Born in Superior, Wisconsin, USA in 1953, I grew up in a busy house with 5 sisters, mom and dad. I am daughter number 4 of 6. My favorite toy was Noah's Ark, and I never played with dolls. I loved animals, and was always bringing home stray cats when I was young. I remember going to a place to be tested to see if I could go to school early. I passed, and started kindergarten when I was 4 years old. Finally, mom had the house to herself for a few hours a day, before the next baby came along. We attended the Presbyterian church when I was very little, and were close to our cousins and grandparents Emerson. Mom was from a small town in Ohio, and was far from her family. We all moved to Pine City, Minnesota when I was around 8. We lived in a house very close to the public swimming beach, and in the summer all the girls would spend nearly every day at the beach, coming home only for meals. I learned to swim and love the water. One early spring, when the ice was melting around the shores of the lake, I made a raft out of a section of wooden dock at the public beach. I pushed myself off shore with a stick, and soon found myself out beyond the reach of my stick. I had gotten myself into a bit of a jam! Being early spring, there were no people around, and no one to call to for help. I don't recall how long I was out there, but a neighbor who lived on the lake looked out their window and saw my predicament, and came to my rescue. I was probably 9 or 10 at the time. I broke my tailbone when tobogganing down a hill onto this same lake. It was my first ride. I didn't know enough to bail out when it got going too fast over the bumps down to the lake, and rode it all the way. I couldn't sit comfortably in a car for years.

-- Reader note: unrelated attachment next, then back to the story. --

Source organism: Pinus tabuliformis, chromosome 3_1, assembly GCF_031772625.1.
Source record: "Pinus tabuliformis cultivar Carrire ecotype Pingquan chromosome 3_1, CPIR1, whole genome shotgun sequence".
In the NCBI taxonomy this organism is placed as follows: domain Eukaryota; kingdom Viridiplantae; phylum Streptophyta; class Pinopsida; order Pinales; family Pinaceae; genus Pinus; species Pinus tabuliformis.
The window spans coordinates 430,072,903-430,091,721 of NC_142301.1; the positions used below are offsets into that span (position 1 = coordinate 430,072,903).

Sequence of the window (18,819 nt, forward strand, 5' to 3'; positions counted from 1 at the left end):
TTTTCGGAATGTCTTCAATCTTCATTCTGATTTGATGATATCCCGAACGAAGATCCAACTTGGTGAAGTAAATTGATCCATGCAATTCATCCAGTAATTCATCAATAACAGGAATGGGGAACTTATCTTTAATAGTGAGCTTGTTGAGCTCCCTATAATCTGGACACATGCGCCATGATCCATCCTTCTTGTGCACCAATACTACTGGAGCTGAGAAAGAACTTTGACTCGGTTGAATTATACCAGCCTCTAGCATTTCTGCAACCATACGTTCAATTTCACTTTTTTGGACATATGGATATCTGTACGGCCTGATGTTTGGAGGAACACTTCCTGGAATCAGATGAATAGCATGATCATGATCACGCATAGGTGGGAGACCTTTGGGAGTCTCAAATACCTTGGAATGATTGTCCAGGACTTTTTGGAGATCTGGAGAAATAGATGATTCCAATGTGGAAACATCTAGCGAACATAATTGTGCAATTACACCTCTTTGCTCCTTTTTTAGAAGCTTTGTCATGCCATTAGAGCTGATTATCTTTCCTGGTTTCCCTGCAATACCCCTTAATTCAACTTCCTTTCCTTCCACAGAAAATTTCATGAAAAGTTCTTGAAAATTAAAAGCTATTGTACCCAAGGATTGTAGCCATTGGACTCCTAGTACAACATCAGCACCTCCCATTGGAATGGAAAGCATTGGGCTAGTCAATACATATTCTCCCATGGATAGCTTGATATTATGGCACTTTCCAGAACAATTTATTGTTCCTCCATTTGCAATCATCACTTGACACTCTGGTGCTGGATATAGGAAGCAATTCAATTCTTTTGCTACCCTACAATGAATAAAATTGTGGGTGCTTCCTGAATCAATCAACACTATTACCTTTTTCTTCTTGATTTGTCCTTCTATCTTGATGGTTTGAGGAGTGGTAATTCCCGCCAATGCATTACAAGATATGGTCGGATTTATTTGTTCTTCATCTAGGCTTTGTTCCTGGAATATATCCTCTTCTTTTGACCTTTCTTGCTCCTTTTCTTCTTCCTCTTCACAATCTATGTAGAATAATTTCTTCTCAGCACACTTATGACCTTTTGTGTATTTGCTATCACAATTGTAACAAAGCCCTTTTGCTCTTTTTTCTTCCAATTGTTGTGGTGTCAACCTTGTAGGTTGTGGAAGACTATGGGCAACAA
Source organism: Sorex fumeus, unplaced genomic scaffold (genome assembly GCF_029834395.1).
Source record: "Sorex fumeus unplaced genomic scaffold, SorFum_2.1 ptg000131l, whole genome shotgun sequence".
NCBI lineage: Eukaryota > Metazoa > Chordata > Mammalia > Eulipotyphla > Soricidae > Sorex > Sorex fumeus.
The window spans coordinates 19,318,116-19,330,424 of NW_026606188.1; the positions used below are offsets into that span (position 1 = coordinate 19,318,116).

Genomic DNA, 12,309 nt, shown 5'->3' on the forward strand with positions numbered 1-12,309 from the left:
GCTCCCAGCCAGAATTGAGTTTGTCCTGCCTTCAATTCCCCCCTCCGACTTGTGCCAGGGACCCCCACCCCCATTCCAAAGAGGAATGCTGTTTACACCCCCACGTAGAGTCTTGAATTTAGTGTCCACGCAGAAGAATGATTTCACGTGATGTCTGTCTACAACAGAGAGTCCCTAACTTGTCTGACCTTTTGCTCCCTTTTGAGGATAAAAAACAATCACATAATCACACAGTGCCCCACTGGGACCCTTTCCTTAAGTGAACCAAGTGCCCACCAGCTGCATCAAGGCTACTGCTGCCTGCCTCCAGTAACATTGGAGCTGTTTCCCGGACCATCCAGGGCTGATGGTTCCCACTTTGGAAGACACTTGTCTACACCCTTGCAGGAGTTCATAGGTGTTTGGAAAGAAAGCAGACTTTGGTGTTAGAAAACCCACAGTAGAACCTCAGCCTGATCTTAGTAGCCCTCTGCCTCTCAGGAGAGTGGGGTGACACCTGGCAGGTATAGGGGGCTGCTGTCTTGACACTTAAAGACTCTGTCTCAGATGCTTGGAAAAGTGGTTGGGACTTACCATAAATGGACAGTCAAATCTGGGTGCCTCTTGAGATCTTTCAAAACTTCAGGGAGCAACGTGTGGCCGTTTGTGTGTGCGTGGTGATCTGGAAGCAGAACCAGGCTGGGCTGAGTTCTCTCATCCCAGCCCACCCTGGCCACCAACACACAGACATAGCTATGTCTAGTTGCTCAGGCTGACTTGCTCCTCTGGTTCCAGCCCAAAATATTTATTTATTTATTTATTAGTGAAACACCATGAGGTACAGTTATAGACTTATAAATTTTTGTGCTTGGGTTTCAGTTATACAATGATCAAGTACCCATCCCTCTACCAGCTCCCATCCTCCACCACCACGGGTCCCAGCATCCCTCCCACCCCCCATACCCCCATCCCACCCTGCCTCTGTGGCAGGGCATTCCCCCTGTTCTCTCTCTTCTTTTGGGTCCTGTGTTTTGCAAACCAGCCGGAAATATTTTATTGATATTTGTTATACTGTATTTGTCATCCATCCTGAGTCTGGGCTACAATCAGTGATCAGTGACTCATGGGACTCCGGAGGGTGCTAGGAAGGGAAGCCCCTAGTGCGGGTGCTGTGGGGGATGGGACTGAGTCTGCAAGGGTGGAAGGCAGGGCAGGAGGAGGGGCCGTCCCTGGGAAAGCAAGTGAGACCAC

I loved reading, but I was not interested in typical children's books. I recall going to the school library for the first time, when I was 8. Over all the books on one wall was the word: Fiction. Over another wall of books was Non Fiction. I asked the librarian what those big signs meant. She kindly explained to me that the fiction section was made-up stories, and the non-fiction section was for books based on true stories. Well, I knew enough not to fill my young head with things that weren't true, so I never once took a book from the Fiction section. I didn't have a lot to choose from as a 3rd grader in the non-fiction section. Thankfully, Marguerite Henry's wonderful books about horses and Brighty of the Grand Canyon were in the NonFiction section, as were a few other books on animals. At the public library in town, they didn't have such a separation of books, and I ended up reading some fiction books. My favorites were Black Beauty, and anything by Jack London.